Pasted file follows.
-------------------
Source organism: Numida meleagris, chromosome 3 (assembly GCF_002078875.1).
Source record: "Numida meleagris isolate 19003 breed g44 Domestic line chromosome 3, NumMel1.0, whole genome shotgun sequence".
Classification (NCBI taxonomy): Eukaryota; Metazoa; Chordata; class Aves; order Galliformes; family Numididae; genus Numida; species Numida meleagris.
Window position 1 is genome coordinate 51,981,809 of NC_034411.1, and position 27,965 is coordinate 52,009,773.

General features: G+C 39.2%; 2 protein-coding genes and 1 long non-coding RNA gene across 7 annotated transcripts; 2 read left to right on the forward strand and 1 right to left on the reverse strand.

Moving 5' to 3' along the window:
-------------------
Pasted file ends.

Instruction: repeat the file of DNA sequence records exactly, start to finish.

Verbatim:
Source organism: Numida meleagris, chromosome 3 (assembly GCF_002078875.1).
Source record: "Numida meleagris isolate 19003 breed g44 Domestic line chromosome 3, NumMel1.0, whole genome shotgun sequence".
Classification (NCBI taxonomy): Eukaryota; Metazoa; Chordata; class Aves; order Galliformes; family Numididae; genus Numida; species Numida meleagris.
Window position 1 is genome coordinate 51,981,809 of NC_034411.1, and position 27,965 is coordinate 52,009,773.

General features: G+C 39.2%; 2 protein-coding genes and 1 long non-coding RNA gene across 7 annotated transcripts; 2 read left to right on the forward strand and 1 right to left on the reverse strand.

Moving 5' to 3' along the window: